Educating the Professionals

by Janice Gingell

We provide
workshops to
who are likely
to see, but not
recognize, a
number of

Violence against women has recently received increased public attention. For people working to educate professionals about the realities of women who live with violent male partners, this attention has increased the challenge. Every participant at a workshop comes with beliefs about the causes and incidence of male violence. Everyone has an opinion about what should be done and who should do it.

The Provincial Association of Transition Houses of Saskatchewan (PATHS) is a network of sheltering and counselling services for abused women. It is staffed by a job shared position of coordinator. One of the coordinators' duties is to augment the public education which is provided to the community by individual PATHS members. In doing so, we have recently begun providing educational workshops to professionals who are likely to see, but possibly not recognize, significant numbers of abused women. These workshops have been presented to nursing and legal professionals, social workers, mediators and to students in professional colleges.

As educators, we must be careful to impart information which will assist these professionals to effectively meet the needs of the women they see, while, at the same time, overcome any disbelief and bias about women who have experienced violence. Participants at workshops vary significantly in their knowledge about male violence and often there is a split along gender lines. Perhaps not surprisingly, women appear more open to receiving this information.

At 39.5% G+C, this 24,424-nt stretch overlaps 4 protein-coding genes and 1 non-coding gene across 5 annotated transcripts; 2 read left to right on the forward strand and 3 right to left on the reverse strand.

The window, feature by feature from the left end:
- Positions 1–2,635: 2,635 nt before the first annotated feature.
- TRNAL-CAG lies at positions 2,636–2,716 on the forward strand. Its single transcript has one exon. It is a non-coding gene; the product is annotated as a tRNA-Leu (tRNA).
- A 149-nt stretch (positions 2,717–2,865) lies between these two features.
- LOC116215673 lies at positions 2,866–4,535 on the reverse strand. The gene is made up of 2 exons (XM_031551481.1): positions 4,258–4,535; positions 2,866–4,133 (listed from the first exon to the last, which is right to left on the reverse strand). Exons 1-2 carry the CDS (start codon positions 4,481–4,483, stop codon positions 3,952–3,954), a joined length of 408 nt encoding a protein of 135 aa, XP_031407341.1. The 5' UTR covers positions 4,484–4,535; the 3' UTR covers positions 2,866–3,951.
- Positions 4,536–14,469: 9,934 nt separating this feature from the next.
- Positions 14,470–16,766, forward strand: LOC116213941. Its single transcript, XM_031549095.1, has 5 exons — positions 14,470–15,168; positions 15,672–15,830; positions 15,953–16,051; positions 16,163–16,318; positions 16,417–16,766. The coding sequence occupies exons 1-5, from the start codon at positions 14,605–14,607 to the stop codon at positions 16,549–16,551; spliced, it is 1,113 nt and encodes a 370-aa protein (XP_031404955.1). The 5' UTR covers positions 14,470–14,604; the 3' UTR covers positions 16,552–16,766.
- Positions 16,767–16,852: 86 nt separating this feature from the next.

The Workshops
To determine the knowledge level and mindset of those in attendance, we begin sessions by describing a series of scenarios which we then ask people to address in small groups. The scenarios involve abused women in factual situations where members of the particular profession are likely see them. Social workers may be given questions which relate to a woman's application for financial assistance. Nurses might be presented with a number of incidents in which a woman comes to an emergency room or clinic for medical assistance. Mediators are asked to consider dealing with a woman in an initial interview, proceeding through a series of questions to determine if there has been abuse in her relationship.

Éduquer les professionnels
par Janice Gingell

L'Association provinciale des maisons de transition de la Saskatchewan offre des ateliers éducatifs à des groupes professionnels sur la violence dont sont victimes les femmes dans des relations intimes. Les ateliers visent les avocats, les médiateurs, le corps médical, les travailleurs sociaux et la police.

Le matériel de base des ateliers vise à éduquer les participants à déceler des signes d'abus et leur incidence, à comprendre pourquoi les femmes éprouvent des difficultés à quitter un conjoint abusif et à leur apprendre à aider les femmes maltraitées. Les ateliers se concentrent sur des situations auxquelles les professionnels peuvent avoir affaire tous les jours lorsqu'ils traitent avec des femmes maltraitées. Les services que ces professionnels fournissent en général sont ensuite analysés pour déterminer si leur réaction devrait changer une fois qu'ils savent que la femme est maltraitée. Il s'est avéré quelquefois plus difficile d'entrer en contact avec des professionnels pour leur présenter le matériel que d'élaborer le matériel lui- même.

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